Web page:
Pure Lynmar – Air
A great wine begins in the vineyard, but where does a great vineyard begin?
When vines are planted in deep, well-drained soils, warmed by the sun on an exposed, sloping hillside, chilled by the cool embrace of dense, coastal fog, with surroundings as natural, beneficial, and diverse as the Laguna de Santa Rosa. When each element is honored through stewardship of the land, the whole becomes more than the sum of the parts. The result? PURE, LYNMAR.
(This blog post is part of a series – part 2 of 4) Click here to access part 1 – Earth
The Ebb & Flow of a Coastal Climate
Located just 12 miles from the Pacific Ocean, Lynmar’s coastal climate factors greatly into terroir. In the weeks leading up to harvest, daily alternating air temperatures (called diurnal shift) allow grapes to ripen properly, without losing the acidity that lends structure and ageability to the wines. Balancing this equation for delicate Pinot Noir and Chardonnay grapes is considered the ultimate test by many vineyardists.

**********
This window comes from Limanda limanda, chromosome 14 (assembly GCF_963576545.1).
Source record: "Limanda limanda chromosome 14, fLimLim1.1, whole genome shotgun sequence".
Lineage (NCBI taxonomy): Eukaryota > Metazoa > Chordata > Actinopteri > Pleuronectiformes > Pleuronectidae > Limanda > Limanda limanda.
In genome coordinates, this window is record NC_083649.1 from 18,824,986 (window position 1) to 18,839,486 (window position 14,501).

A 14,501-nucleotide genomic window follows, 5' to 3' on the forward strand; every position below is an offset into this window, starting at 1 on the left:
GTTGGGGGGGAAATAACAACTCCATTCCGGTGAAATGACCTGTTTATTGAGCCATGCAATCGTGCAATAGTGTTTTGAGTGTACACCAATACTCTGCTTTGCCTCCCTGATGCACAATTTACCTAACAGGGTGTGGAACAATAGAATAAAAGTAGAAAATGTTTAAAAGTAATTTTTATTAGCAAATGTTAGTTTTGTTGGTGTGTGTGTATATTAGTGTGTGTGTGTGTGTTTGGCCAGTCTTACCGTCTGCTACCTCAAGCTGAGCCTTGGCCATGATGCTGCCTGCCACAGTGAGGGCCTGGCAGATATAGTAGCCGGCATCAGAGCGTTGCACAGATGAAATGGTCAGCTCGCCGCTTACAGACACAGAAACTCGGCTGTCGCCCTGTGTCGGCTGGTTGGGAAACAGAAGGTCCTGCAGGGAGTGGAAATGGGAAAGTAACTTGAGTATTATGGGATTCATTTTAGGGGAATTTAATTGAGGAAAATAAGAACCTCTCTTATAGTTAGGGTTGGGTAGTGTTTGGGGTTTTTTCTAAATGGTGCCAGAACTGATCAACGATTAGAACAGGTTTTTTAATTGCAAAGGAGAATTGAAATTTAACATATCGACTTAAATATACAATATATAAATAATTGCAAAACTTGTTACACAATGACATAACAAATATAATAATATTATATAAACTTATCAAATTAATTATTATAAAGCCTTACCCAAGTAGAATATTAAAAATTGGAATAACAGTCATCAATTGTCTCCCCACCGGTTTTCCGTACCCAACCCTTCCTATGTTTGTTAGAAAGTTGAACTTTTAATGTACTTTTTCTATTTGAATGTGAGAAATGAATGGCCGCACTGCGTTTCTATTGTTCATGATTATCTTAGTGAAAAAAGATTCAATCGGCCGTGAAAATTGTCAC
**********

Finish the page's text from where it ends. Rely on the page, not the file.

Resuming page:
Warming / Ripening: Daytime temperatures above 50 degrees Fahrenheit are referred to as “degree days”. The culmination of degree days throughout the growing season allow grapes to ripen properly.
Cooling / Acid Development: Cool, nighttime fog slows a grape’s natural respiratory system. The cooling process preserves acidity and allows the grapes to reap the benefits of “a good night’s rest.”